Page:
A confession of longing does not indicate a lack of faith. I will say it again. A confession of longing does not indicate a lack of faith. It is simply honesty.

Many of us who are single encounter this accusation in speaking with those who have forgotten their time of trial—if they knew a time of trial. It is as though to suffer in silence is more noble, to live with pretence more spiritual, and to smile through the pain more righteous. I smile through the pain. I give and love and serve—but I am also honest.

We are allowed to confess our pain and our sorrow in the same way that David cried, “How long, O LORD? Will you forget me forever? How long will you hide your face from me” (Psa. 13:1)? God is not hiding His face. We know this. As His children, as His beloved Church, bought at the price of His Son, we are His treasure. He is ever attentive to our needs and there is an emptiness that is best expressed in honest words to the One who cares.

We are allowed to admit that life has not turned out as we planned. We are allowed to do this because God is not afraid of our honesty and He cares. In fact, it is this very honesty that allows the body of Christ to shed the accusation of hypocrisy. What misery to have neither spouse nor fellowship with believers. What misery to be unable to admit the “blessing of singleness” at times feels more like a curse.

We are not a people free of pain and sorrow, free of longing and desire, and we need not pretend otherwise. To be unable to admit where it hurts is sometimes more troubling than the pain itself. We confess our need, our longing and we end our prayer as David ended his, “But I trust in your unfailing love; my heart rejoices in your salvation. I will sing to the LORD, for he has been good to me.” (Psa. 13:5-6). He has been very good to me.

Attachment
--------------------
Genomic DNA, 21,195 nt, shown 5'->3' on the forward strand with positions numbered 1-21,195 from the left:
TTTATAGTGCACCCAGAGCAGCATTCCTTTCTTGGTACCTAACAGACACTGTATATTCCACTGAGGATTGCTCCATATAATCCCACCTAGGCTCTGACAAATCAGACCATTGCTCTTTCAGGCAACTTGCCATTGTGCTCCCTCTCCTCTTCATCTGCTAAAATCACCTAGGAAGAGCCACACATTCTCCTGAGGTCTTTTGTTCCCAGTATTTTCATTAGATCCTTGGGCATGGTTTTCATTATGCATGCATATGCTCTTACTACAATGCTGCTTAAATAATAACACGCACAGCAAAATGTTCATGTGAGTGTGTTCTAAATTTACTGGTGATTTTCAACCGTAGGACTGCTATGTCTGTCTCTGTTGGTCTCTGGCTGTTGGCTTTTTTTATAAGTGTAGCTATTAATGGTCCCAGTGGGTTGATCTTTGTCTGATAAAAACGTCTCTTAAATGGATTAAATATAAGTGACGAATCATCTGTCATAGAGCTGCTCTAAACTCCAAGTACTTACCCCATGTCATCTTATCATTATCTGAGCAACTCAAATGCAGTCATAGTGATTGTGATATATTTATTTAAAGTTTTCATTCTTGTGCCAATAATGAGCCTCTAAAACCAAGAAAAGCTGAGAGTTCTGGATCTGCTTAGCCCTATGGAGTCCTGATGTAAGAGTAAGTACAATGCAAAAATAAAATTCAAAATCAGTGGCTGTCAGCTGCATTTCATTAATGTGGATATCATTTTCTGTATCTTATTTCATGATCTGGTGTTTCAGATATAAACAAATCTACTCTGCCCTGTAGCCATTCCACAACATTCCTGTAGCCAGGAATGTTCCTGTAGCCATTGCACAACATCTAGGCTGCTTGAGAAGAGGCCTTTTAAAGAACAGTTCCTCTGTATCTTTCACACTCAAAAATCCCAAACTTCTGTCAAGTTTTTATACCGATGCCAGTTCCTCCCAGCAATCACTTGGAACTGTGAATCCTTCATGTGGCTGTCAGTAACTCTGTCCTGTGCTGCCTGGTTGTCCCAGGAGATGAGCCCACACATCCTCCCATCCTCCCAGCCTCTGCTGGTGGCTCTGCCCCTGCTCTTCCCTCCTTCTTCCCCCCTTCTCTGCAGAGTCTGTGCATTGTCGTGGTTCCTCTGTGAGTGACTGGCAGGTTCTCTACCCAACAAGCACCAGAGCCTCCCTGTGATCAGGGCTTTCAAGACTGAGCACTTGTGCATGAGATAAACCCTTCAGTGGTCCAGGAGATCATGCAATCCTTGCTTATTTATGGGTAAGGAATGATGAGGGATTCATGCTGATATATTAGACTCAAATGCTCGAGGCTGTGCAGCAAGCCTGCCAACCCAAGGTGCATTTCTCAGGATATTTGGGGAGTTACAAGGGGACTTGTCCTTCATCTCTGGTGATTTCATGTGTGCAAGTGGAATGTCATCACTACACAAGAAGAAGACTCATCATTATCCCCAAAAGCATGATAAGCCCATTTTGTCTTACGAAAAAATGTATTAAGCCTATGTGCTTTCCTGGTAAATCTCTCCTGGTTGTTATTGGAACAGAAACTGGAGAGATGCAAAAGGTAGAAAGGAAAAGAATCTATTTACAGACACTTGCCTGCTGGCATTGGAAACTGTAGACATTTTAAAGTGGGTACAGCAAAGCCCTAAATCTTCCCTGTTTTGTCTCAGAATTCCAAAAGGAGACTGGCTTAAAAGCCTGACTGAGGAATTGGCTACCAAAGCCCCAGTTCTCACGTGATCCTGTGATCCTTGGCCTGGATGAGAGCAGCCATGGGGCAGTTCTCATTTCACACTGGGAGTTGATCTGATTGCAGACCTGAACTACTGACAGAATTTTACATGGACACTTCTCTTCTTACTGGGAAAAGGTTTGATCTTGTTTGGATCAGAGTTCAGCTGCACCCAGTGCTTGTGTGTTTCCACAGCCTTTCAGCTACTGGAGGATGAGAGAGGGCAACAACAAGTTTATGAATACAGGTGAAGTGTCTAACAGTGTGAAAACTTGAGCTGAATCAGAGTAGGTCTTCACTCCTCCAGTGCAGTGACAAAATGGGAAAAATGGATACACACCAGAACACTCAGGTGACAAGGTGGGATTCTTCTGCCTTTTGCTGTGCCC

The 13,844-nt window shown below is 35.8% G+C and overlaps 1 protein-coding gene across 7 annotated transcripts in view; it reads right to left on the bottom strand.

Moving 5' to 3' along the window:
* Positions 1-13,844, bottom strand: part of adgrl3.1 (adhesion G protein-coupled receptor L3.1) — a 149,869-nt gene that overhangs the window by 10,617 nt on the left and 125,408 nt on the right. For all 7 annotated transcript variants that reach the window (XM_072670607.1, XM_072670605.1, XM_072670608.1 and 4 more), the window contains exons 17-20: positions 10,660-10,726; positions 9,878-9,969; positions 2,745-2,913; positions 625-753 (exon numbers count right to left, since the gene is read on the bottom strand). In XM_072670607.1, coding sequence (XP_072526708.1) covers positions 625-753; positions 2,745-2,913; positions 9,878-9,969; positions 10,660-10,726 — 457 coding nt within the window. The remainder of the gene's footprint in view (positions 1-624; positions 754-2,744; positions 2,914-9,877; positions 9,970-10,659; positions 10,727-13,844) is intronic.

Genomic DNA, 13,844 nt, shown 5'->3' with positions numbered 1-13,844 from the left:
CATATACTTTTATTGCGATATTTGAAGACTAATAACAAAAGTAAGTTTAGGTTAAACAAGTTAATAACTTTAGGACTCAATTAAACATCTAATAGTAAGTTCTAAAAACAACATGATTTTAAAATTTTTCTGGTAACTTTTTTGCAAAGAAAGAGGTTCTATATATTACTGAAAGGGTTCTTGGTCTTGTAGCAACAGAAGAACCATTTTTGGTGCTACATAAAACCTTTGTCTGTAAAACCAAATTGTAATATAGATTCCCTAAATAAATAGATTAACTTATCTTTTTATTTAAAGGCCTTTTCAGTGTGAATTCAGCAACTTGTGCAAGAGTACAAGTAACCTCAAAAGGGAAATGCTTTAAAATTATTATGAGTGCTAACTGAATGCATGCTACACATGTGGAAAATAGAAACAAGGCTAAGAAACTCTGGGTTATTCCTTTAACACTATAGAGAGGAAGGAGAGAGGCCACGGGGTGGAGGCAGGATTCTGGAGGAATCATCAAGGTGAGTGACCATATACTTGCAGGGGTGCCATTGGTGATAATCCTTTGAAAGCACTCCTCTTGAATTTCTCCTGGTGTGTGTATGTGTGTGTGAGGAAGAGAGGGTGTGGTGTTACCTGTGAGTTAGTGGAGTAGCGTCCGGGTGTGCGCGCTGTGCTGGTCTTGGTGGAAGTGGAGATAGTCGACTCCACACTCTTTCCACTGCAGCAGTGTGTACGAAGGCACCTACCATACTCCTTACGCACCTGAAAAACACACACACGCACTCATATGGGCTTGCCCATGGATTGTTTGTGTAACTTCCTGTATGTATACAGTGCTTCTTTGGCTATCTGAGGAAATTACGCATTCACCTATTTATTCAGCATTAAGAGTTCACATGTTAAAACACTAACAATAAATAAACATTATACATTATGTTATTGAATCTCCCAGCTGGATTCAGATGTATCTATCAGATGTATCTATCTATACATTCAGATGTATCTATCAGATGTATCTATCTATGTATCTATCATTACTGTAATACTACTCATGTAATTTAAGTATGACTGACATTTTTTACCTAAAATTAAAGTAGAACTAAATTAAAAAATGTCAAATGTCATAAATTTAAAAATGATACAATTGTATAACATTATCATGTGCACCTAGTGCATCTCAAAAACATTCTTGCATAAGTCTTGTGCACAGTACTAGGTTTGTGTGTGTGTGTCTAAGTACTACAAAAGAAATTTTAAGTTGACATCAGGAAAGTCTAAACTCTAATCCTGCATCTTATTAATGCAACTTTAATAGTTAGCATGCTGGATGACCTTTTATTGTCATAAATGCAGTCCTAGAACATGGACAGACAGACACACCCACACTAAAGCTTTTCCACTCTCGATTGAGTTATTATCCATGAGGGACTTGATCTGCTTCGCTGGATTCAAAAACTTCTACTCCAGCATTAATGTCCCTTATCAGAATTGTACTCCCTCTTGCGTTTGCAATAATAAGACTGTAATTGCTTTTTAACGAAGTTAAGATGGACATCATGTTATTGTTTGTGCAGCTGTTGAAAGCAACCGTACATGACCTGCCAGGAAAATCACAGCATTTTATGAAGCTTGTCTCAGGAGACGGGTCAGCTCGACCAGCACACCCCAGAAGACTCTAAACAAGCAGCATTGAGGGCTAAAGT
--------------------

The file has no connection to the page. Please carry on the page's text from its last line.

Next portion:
A while ago I wrote what I imagined as my conversation with God.

 At Last Honesty

God: “What’s the matter?
Me: “I’m lonely!”

God: “I know! Don’t you think I know that?”
Me: “Yes Lord.”

God: “Then what’s the problem?”
Me: “I’m lonely.”

God: “What do you want?”
Me: (Repressing the honest answer I speak:) “I want what you want Lord.”

God: “You have it.”
Me: (dead silence)

God: “Something is still bothering you.  What is it?”
Me: “I’m alone.”

God: “Why is that a problem?”
Me: “I’m not happy.”

God: “And why not?”
Me: “I don’t want to be alone.”

God: “You said you wanted what I wanted.”
Me: “Yes Lord.”

God: “You have it.”
Me: (silence)

God: “Isn’t that what you wanted?”
Me: (at last honesty) “No Lord.”

God: “Then you do not want what I want?”
Me: “I do, but I also want to be married. I also want what I want.”

God: “The problem is not your desire to be married. That is a good desire. 
          The problem is that you expect that I should give you
          what you want when you want and how you want.
           If a sparrow does not fall without my knowledge...
           If I dress the lilies in such splendor...
           If I cloth the grass of the field which so quickly withers...
           Do you imagine I have forgotten you...my beloved?
           I have not forgotten you...do not worry.

God: “You are still troubled...why?”
Me: “I’m lonely.”

God: (gently) “I know.”